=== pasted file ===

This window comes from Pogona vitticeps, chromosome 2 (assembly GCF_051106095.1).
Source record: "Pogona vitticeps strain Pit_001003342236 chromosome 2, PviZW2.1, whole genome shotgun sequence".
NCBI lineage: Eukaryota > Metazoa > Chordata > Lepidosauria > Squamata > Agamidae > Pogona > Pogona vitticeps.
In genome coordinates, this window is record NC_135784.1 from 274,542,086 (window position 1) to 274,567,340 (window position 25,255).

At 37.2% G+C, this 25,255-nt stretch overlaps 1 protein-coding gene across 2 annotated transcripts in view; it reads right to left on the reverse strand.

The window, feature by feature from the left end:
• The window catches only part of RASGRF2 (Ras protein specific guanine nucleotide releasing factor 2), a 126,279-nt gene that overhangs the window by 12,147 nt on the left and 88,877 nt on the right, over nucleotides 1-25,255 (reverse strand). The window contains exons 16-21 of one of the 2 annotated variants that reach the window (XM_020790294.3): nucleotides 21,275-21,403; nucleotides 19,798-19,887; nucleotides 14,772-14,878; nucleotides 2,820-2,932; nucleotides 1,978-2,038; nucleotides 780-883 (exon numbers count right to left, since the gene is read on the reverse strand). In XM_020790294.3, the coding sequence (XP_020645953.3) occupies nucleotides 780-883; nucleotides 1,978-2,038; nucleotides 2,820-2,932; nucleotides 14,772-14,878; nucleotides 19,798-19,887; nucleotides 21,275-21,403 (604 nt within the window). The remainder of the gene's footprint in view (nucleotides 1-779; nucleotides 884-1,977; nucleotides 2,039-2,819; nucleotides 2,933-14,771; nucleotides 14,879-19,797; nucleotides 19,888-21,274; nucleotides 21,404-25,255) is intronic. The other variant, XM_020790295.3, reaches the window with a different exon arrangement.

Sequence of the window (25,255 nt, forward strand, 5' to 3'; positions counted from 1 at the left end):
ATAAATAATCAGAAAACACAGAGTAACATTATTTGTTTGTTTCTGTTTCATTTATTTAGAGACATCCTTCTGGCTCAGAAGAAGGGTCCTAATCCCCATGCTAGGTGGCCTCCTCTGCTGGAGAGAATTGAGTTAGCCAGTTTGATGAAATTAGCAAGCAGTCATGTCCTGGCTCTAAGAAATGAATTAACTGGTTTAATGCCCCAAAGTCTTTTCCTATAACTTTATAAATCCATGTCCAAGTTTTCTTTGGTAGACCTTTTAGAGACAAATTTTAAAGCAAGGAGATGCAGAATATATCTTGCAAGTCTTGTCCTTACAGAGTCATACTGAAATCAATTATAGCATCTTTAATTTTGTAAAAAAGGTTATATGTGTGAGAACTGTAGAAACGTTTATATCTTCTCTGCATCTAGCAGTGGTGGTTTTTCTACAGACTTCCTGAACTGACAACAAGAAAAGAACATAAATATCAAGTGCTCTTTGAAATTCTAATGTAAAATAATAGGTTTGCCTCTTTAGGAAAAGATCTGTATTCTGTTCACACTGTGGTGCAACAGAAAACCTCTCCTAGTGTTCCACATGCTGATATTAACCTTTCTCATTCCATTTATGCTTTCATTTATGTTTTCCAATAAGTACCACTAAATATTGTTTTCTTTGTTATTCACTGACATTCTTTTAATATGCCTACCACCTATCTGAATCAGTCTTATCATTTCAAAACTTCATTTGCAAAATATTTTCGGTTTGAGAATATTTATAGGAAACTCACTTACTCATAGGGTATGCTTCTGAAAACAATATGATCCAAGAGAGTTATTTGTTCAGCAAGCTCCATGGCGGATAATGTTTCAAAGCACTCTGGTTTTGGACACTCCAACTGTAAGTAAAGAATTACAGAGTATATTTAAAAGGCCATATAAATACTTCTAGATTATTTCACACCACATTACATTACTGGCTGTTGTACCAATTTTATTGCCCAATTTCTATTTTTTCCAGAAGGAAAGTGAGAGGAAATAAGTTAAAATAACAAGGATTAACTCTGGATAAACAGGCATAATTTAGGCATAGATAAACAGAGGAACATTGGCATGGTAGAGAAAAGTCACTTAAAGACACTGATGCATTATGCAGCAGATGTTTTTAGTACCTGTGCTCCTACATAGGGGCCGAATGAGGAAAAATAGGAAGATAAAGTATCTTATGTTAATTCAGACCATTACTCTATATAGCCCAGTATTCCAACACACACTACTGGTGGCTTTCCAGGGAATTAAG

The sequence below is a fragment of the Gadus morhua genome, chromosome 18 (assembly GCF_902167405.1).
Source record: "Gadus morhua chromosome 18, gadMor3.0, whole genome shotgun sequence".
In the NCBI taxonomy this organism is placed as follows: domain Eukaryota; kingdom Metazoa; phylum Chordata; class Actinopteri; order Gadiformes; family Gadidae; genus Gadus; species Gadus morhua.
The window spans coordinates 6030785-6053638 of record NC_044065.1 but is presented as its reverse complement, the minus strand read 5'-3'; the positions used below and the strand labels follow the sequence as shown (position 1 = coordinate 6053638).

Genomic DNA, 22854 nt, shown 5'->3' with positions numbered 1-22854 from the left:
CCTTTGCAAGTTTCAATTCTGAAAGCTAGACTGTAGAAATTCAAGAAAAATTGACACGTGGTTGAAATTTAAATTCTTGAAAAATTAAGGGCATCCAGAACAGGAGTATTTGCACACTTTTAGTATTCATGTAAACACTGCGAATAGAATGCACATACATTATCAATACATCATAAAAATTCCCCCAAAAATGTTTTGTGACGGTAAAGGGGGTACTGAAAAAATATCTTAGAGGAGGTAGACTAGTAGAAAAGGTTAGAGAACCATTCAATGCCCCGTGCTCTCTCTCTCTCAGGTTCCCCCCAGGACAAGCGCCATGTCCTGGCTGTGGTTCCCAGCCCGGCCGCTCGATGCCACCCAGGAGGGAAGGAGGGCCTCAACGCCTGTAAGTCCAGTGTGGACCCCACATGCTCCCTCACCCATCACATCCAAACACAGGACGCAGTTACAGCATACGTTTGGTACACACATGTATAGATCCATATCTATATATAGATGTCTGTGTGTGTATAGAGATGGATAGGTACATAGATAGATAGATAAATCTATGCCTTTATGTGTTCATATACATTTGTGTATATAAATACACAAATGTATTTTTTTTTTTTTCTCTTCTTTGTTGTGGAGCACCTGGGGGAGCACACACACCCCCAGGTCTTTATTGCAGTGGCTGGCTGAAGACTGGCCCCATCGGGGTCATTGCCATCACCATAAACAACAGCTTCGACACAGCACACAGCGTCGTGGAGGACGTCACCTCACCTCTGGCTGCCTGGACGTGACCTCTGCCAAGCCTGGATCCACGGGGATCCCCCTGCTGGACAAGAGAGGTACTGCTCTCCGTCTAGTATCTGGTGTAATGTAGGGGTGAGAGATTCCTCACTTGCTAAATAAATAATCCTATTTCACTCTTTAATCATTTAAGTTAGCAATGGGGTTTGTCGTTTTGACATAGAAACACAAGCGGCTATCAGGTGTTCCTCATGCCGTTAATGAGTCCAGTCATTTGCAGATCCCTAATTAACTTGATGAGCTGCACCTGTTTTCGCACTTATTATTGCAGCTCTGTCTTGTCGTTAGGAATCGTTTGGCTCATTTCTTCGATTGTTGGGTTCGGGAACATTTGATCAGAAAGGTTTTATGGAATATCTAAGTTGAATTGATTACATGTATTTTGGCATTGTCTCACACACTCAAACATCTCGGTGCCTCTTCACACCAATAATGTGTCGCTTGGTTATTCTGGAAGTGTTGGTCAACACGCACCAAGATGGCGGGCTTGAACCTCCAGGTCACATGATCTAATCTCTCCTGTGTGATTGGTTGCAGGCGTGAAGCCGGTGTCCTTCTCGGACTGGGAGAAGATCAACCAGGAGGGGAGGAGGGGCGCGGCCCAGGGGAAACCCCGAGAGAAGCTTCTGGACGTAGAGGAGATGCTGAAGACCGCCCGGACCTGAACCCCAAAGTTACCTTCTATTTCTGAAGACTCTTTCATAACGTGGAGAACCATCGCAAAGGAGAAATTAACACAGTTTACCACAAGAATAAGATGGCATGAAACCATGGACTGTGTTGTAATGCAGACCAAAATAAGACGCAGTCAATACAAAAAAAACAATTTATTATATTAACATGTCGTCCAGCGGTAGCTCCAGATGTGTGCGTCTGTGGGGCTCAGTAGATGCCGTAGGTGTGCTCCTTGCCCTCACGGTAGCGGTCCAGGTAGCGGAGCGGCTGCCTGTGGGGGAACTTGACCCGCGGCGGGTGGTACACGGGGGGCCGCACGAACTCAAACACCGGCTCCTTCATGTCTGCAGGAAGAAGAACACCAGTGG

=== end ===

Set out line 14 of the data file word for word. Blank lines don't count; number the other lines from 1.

Genomic DNA, 22854 nt, shown 5'->3' with positions numbered 1-22854 from the left: